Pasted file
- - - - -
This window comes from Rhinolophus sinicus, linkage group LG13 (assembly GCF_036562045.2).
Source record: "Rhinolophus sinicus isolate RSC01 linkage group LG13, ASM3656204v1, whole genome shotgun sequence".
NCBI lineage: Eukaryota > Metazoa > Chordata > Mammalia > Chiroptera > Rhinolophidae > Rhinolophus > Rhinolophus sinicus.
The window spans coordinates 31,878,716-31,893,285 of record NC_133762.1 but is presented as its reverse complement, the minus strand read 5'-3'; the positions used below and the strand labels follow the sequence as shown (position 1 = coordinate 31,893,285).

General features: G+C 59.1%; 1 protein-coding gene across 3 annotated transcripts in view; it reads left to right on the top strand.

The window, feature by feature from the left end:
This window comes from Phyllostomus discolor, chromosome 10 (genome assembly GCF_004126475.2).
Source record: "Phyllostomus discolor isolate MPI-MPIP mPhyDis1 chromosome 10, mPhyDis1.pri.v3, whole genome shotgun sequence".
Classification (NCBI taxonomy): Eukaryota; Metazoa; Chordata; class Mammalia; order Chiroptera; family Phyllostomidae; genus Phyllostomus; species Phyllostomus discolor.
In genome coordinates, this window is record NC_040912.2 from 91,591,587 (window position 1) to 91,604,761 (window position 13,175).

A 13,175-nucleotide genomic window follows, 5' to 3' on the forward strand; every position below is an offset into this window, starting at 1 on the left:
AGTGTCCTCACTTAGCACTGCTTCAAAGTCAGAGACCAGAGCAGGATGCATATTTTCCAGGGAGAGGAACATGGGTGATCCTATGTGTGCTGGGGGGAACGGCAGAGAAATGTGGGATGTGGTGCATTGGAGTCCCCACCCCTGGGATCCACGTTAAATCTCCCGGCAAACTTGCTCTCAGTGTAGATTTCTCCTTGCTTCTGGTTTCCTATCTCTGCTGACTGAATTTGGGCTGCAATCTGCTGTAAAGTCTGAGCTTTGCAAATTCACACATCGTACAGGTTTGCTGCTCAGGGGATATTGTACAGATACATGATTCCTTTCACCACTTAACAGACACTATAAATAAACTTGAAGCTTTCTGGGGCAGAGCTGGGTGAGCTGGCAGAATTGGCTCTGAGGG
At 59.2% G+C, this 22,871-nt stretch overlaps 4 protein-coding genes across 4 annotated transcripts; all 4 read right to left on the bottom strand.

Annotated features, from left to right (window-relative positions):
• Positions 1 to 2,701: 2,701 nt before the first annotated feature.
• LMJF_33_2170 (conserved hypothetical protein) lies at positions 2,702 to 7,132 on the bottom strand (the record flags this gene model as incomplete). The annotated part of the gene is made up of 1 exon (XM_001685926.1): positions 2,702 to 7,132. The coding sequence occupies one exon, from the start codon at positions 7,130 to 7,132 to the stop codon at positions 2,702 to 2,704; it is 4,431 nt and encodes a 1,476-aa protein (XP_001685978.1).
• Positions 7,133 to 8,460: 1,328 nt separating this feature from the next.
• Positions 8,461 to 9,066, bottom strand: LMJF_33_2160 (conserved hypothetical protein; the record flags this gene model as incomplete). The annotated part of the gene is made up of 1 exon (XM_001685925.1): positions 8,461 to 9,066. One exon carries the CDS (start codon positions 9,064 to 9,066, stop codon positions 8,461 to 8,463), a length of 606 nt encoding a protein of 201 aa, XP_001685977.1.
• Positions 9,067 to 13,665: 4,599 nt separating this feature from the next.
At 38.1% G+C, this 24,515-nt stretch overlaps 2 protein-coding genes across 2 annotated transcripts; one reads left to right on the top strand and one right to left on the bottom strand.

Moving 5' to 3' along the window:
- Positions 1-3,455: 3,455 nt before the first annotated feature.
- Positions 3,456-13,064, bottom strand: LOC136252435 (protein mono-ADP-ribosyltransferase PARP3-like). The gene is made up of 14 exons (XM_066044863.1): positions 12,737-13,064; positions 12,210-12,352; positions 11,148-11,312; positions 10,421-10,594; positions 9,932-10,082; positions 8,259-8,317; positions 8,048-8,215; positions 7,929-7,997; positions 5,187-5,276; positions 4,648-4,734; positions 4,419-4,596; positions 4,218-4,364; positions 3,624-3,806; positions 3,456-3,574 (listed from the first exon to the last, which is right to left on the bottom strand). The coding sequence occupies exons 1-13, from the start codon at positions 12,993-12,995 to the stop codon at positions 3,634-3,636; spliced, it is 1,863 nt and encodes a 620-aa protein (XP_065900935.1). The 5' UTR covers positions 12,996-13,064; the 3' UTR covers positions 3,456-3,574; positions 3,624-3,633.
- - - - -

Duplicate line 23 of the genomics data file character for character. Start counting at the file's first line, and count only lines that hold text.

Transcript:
- Positions 3,456-13,064, bottom strand: LOC136252435 (protein mono-ADP-ribosyltransferase PARP3-like). The gene is made up of 14 exons (XM_066044863.1): positions 12,737-13,064; positions 12,210-12,352; positions 11,148-11,312; positions 10,421-10,594; positions 9,932-10,082; positions 8,259-8,317; positions 8,048-8,215; positions 7,929-7,997; positions 5,187-5,276; positions 4,648-4,734; positions 4,419-4,596; positions 4,218-4,364; positions 3,624-3,806; positions 3,456-3,574 (listed from the first exon to the last, which is right to left on the bottom strand). The coding sequence occupies exons 1-13, from the start codon at positions 12,993-12,995 to the stop codon at positions 3,634-3,636; spliced, it is 1,863 nt and encodes a 620-aa protein (XP_065900935.1). The 5' UTR covers positions 12,996-13,064; the 3' UTR covers positions 3,456-3,574; positions 3,624-3,633.